No hippychick

17 02 2013

I have never been hip.

There have been times in which I might have approached cool, but, really, I doubt I’ve ever been cool, either.

No, I run too hot: I was too eager, too earnest, too political, too angry, too depressed, too neurotic, too in-my-head, too awkward, too dismissive, too dug-in, too restless, too. . . yeah, I dunno what exactly hip is, but I was too-much (and not-enough) ever to be it.

I’m not bashing the hip, however—at least, not in the this post. Yes, when I lived in the un-hip far-out-on-the-L section of Bushwick and had to deal with the polyester-bowling-shirt-surfer-shoe-straw-hat-wearing skinny folk of the near-L-stop Williamsburg and hip-Bushwick, I met my weekly quota of sneering-at-hipsters with ease. But now, away from the L train and a bit more ensconced in my life in New York, I shrug my shoulders and think, Eh, it’s a thing.

And, honestly, while I never could have been hip or cool (or punk or goth), there was always a part of me that was/is fascinated by the performers of hip. I was waaaaay too self-conscious to have treated my life as a kind of performance, to have shown myself off with such elaborate disdain for anyone who wasn’t me and mine.

Oh, I disdained, believe me, but I could never achieve that combination of commitment and detachment necessary to the extended pose of the hip. I didn’t have the knack.

All of which is a long way toward considering yet another NYTimes Style section piece on Brooklyn hipsterdom—only this time, the hipsters have moved upstate, to what author Alex Williams calls “hipsturbia”.

There’s much to criticize about the piece, as there always is with Style section essays—the exclusive focus on above-median-income white people, the writing off of large sections of Brooklyn, the constant need to say Brooklyn is over, etc.—but I don’t know how critical I can be of those profiled in the piece.

They want their comforts at an affordable price; who doesn’t?

Sure, it sounds obnoxious to decide to live in a place because when you did a Google Map street search you found more Subarus than SUVs, but who doesn’t look for signals that a particular neighborhood might work for someone?

I don’t have much money, but even with my limited funds I had (and have) my preferences. I like my general neighborhood and am glad for my train options, but would like to be closer to Prospect Park, and a few more coffee shops/bistros/pubs would be nice. I like trees.  I’d rather live with more apartment space in Brooklyn than less in Manhattan. And since I’ve never been hip, I don’t have to worry that as Brooklyn is, pace the Times, fading in hipness, it’s no longer the place for me.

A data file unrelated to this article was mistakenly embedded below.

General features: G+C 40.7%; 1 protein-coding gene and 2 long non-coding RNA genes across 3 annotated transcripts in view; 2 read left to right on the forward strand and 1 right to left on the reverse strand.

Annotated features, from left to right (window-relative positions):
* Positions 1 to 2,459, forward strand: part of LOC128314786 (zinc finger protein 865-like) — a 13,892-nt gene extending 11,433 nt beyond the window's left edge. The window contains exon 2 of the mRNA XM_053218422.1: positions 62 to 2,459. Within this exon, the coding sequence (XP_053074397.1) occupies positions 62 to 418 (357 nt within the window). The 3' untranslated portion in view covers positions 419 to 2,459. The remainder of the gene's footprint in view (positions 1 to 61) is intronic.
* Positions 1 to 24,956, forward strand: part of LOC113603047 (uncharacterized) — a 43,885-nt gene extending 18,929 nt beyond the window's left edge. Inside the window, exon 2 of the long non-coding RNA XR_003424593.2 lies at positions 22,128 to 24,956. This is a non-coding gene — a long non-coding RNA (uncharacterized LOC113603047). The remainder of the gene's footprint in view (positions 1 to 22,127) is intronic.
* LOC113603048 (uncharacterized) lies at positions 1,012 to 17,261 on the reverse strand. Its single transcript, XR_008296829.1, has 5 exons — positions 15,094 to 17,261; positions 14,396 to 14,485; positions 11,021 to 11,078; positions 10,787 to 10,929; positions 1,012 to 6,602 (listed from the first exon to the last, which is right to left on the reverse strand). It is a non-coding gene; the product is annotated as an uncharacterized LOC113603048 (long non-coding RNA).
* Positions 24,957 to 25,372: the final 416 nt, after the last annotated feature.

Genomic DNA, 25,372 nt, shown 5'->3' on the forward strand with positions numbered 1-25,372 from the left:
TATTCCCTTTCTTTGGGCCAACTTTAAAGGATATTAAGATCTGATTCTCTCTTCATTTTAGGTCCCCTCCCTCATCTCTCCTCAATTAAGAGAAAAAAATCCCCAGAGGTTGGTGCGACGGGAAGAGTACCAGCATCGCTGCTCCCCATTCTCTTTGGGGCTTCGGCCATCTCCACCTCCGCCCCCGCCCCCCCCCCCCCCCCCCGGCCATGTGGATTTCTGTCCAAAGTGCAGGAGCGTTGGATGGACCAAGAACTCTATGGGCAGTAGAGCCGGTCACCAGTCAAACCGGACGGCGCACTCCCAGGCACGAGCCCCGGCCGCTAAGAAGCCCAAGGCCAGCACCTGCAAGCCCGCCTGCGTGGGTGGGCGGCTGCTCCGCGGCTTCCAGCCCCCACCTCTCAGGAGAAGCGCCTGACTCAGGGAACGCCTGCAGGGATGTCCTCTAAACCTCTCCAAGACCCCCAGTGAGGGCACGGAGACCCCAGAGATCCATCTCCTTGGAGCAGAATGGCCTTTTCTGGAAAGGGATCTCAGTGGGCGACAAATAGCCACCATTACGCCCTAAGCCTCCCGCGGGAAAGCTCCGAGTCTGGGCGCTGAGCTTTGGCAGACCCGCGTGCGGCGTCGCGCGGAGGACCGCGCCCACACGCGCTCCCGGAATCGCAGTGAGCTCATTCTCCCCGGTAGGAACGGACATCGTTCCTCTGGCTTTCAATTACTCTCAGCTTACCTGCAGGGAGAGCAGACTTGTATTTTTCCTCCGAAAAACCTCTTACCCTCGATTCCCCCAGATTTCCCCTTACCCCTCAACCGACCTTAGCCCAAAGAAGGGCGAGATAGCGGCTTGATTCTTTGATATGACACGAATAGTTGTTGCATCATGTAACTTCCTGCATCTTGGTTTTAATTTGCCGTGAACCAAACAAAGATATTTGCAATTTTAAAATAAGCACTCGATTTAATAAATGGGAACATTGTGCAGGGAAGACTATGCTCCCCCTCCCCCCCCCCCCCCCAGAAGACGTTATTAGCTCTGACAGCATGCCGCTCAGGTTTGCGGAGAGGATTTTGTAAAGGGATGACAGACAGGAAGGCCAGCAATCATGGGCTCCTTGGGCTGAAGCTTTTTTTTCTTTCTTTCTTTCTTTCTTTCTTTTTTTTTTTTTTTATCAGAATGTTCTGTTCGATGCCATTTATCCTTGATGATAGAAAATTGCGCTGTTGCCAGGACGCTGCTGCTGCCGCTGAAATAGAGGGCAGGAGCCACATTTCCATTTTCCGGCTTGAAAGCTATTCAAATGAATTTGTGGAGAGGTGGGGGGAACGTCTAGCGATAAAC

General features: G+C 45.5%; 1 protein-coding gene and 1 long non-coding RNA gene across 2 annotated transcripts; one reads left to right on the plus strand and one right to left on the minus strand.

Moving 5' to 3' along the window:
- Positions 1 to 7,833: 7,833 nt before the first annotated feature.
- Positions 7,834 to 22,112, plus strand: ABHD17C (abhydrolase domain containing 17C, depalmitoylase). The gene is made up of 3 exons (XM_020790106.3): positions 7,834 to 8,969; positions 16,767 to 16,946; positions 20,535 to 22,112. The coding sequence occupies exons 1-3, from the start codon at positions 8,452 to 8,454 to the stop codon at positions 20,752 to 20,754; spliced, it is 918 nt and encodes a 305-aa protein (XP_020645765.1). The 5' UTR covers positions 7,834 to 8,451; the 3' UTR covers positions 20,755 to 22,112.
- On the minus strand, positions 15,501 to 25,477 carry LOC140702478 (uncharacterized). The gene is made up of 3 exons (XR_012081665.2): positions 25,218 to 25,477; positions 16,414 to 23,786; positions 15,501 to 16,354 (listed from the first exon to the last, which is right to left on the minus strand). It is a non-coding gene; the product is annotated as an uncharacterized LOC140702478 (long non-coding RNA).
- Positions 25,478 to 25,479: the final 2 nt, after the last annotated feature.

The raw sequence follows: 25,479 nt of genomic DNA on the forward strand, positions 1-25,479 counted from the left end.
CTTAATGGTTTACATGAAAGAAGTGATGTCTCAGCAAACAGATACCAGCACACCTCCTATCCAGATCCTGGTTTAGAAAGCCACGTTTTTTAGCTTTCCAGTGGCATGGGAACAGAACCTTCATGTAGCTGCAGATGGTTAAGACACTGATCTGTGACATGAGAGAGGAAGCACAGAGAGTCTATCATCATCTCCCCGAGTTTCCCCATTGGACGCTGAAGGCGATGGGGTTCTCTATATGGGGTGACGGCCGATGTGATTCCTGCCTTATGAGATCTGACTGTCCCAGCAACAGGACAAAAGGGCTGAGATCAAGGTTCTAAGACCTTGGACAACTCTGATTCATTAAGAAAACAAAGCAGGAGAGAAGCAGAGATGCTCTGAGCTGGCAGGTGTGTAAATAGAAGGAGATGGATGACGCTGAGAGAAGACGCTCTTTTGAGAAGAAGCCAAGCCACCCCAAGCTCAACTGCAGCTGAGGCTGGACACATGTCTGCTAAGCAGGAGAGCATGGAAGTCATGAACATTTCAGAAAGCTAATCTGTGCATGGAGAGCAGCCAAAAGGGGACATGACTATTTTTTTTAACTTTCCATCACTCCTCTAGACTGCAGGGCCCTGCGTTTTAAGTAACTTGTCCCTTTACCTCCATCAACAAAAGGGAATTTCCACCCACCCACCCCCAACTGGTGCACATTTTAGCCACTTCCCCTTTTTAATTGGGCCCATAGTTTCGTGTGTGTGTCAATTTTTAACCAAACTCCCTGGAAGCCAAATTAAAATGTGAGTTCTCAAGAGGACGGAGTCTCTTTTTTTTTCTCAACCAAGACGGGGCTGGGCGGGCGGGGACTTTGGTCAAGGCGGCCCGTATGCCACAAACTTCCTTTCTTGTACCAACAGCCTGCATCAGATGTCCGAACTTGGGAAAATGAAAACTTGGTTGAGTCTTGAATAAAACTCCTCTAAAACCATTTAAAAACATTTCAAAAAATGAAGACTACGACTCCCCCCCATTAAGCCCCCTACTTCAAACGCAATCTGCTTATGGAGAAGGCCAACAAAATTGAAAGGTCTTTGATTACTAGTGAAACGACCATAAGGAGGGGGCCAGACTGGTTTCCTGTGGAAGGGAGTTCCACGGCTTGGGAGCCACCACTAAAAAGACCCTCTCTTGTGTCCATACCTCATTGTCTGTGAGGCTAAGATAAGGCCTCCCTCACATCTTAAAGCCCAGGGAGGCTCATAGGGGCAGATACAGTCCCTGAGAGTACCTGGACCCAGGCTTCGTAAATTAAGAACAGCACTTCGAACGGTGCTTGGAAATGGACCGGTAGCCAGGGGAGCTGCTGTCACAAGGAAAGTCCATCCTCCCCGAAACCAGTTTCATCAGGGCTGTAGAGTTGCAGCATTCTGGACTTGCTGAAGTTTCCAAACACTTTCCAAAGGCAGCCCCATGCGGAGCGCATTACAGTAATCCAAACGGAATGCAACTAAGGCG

Anyway, it seems as if the problem is less with the former Brooklynites than with the Times trying to stamp its own narrative on their exits. It’s not that hard: these folks are trying to find a way to live their lives in ways that make sense to them, and are trying to figure out how to blend what they like best about Brooklyn (or, really, any place they lived and loved before) with what they can find where they are now.

Trying to figure out how to make sense ain’t a trend; that’s life.

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5 responses

17 02 2013
dmfant

the burbs around nYc aren’t upstate, just sayin…

17 02 2013
BJ

Whats hip? Writing music reviews for a top newspaper in a hot college town? City hopping and gathering degrees like old sweaters? Taking on the biggest of apples on nearly a whim?

Who says what’s hip?

18 02 2013
dmfant
20 02 2013
absurdbeats

@dmf: Ohh, I knooowww, but grant me some license. . . .

@BJ I’m not complaining that I’m not hip. That’s one of the nice things about getting old—that kind of shit just doesn’t matter anymore.

21 02 2013
geekhiker

Hip? Well, you’ve met me, and while I am many things (particularly now that geekyness has somehow become cool), I’m certainly not one that could ever be accused of being hip.

If nothing else, the number of trees in a neighborhood is a much more important factor than the cars…

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